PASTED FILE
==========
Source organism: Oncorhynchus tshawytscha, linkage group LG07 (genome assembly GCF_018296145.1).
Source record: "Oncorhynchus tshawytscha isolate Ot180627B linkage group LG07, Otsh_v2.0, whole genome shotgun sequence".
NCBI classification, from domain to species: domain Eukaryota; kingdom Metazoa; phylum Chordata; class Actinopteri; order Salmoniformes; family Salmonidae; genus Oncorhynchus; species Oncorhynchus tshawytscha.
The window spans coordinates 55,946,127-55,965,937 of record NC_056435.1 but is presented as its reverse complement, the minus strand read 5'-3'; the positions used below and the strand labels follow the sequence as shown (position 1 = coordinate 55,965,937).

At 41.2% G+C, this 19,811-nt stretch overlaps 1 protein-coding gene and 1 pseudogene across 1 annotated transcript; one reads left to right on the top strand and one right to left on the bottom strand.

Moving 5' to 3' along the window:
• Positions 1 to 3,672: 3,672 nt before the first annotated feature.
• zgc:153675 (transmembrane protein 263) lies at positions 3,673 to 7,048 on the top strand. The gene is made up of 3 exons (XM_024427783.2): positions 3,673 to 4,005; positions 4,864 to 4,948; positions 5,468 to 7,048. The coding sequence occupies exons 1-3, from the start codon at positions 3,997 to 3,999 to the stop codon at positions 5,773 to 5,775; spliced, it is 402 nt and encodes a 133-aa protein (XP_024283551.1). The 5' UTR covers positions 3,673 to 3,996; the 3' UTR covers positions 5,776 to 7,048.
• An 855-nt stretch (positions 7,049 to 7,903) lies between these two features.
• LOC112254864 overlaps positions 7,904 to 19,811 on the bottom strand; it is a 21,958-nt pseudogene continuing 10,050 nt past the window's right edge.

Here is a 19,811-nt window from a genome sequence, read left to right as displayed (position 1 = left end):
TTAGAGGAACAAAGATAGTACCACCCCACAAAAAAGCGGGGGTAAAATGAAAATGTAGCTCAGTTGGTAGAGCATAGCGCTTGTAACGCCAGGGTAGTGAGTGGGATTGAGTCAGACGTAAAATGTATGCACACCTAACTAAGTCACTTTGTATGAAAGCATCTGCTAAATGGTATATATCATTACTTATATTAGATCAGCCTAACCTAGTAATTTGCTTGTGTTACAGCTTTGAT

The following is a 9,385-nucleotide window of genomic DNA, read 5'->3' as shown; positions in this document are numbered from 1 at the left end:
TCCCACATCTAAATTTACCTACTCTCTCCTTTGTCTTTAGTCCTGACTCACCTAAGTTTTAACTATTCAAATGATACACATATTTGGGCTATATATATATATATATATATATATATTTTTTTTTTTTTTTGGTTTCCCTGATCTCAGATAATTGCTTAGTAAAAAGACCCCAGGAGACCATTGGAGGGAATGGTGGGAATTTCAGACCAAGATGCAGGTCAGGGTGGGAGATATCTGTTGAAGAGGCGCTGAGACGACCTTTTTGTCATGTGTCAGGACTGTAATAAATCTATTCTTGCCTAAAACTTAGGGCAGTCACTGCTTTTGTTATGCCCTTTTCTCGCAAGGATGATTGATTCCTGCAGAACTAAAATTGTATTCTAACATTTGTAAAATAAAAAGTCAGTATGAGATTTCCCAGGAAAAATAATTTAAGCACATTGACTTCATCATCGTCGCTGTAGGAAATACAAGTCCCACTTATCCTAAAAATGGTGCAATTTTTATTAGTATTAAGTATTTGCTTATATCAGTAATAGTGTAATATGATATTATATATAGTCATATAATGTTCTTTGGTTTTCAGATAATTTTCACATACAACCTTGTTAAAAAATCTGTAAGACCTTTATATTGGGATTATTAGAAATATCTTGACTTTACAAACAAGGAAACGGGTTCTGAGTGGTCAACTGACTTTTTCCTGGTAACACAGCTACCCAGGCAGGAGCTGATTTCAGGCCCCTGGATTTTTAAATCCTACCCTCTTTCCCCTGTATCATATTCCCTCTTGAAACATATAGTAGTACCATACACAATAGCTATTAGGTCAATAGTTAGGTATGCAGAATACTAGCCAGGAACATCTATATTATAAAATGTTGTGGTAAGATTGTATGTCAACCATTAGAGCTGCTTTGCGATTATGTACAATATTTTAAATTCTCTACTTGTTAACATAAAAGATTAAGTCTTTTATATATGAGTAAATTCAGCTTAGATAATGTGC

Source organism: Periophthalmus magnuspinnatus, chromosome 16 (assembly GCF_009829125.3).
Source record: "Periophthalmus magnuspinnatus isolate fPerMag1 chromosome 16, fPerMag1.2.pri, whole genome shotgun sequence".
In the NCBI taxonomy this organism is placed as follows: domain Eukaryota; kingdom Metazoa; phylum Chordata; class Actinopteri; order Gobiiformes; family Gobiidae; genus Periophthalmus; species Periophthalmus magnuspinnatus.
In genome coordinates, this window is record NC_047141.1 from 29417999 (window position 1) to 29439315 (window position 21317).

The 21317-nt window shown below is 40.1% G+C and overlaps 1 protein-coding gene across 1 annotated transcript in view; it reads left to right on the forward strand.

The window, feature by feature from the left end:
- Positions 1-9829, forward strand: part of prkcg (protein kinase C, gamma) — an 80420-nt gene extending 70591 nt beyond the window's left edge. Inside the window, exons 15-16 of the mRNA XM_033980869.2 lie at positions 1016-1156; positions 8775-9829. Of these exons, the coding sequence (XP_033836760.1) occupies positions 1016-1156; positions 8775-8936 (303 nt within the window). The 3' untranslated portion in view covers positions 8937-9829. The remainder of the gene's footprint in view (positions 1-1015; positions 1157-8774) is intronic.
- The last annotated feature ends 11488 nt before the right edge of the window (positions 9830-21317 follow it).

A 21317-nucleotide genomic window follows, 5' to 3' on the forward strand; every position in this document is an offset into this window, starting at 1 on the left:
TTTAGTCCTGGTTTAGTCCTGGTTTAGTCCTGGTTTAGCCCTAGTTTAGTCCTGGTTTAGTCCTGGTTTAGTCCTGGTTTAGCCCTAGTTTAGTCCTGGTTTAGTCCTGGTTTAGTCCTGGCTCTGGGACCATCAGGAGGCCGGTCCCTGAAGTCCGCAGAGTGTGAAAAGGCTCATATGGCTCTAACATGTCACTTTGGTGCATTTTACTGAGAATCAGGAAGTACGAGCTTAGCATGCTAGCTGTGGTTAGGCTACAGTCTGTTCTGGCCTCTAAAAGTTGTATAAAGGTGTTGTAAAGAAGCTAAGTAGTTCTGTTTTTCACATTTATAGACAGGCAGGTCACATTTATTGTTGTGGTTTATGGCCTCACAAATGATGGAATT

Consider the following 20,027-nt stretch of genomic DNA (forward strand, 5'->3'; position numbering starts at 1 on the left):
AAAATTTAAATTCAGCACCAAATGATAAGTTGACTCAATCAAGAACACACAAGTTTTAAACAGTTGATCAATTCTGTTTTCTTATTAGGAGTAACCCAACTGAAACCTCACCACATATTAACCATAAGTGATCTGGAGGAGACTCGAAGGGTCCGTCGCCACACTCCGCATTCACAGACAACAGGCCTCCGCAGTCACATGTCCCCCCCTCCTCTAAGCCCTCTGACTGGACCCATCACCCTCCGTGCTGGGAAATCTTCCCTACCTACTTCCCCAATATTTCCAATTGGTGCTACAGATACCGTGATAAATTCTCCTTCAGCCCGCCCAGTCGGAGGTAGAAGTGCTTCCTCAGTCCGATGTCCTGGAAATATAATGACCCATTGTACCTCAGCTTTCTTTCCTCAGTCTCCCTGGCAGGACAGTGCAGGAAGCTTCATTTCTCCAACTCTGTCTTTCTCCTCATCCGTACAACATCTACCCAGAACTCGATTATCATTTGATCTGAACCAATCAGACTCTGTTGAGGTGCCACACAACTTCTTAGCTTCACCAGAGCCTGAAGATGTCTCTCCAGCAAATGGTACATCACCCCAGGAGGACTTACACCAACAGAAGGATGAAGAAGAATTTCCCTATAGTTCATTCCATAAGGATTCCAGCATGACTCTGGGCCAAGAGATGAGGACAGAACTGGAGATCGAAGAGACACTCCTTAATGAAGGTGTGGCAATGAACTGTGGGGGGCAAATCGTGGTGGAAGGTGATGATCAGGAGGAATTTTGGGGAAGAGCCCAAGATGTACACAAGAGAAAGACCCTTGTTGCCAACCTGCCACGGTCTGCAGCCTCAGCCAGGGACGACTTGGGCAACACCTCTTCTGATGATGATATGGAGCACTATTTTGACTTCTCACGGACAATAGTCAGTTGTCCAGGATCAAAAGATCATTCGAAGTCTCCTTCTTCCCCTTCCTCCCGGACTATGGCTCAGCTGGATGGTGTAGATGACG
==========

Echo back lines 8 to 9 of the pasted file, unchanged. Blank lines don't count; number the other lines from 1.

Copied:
• zgc:153675 (transmembrane protein 263) lies at positions 3,673 to 7,048 on the top strand. The gene is made up of 3 exons (XM_024427783.2): positions 3,673 to 4,005; positions 4,864 to 4,948; positions 5,468 to 7,048. The coding sequence occupies exons 1-3, from the start codon at positions 3,997 to 3,999 to the stop codon at positions 5,773 to 5,775; spliced, it is 402 nt and encodes a 133-aa protein (XP_024283551.1). The 5' UTR covers positions 3,673 to 3,996; the 3' UTR covers positions 5,776 to 7,048.
• An 855-nt stretch (positions 7,049 to 7,903) lies between these two features.